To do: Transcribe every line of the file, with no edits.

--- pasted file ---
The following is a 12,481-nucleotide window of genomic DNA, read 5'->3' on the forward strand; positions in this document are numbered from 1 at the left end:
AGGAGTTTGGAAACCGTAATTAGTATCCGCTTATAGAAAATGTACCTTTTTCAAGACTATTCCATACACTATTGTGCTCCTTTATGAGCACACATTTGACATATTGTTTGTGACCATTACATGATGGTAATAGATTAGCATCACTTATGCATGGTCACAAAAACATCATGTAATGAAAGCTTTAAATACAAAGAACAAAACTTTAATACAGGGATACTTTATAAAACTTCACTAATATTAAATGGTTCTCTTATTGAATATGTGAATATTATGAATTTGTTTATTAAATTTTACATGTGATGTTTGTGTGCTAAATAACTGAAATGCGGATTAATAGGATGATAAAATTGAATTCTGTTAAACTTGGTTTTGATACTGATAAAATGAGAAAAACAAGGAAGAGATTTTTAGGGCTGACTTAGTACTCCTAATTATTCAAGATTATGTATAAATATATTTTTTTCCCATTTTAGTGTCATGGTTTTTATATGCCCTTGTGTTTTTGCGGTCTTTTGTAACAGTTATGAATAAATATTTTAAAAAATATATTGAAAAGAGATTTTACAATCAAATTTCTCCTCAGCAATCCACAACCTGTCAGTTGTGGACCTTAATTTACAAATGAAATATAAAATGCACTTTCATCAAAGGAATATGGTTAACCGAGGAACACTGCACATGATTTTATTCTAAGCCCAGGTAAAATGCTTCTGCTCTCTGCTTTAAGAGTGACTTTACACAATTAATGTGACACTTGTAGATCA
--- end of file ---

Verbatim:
The following is a 12,481-nucleotide window of genomic DNA, read 5'->3' on the forward strand; positions in this document are numbered from 1 at the left end:
AGGAGTTTGGAAACCGTAATTAGTATCCGCTTATAGAAAATGTACCTTTTTCAAGACTATTCCATACACTATTGTGCTCCTTTATGAGCACACATTTGACATATTGTTTGTGACCATTACATGATGGTAATAGATTAGCATCACTTATGCATGGTCACAAAAACATCATGTAATGAAAGCTTTAAATACAAAGAACAAAACTTTAATACAGGGATACTTTATAAAACTTCACTAATATTAAATGGTTCTCTTATTGAATATGTGAATATTATGAATTTGTTTATTAAATTTTACATGTGATGTTTGTGTGCTAAATAACTGAAATGCGGATTAATAGGATGATAAAATTGAATTCTGTTAAACTTGGTTTTGATACTGATAAAATGAGAAAAACAAGGAAGAGATTTTTAGGGCTGACTTAGTACTCCTAATTATTCAAGATTATGTATAAATATATTTTTTTCCCATTTTAGTGTCATGGTTTTTATATGCCCTTGTGTTTTTGCGGTCTTTTGTAACAGTTATGAATAAATATTTTAAAAAATATATTGAAAAGAGATTTTACAATCAAATTTCTCCTCAGCAATCCACAACCTGTCAGTTGTGGACCTTAATTTACAAATGAAATATAAAATGCACTTTCATCAAAGGAATATGGTTAACCGAGGAACACTGCACATGATTTTATTCTAAGCCCAGGTAAAATGCTTCTGCTCTCTGCTTTAAGAGTGACTTTACACAATTAATGTGACACTTGTAGATCA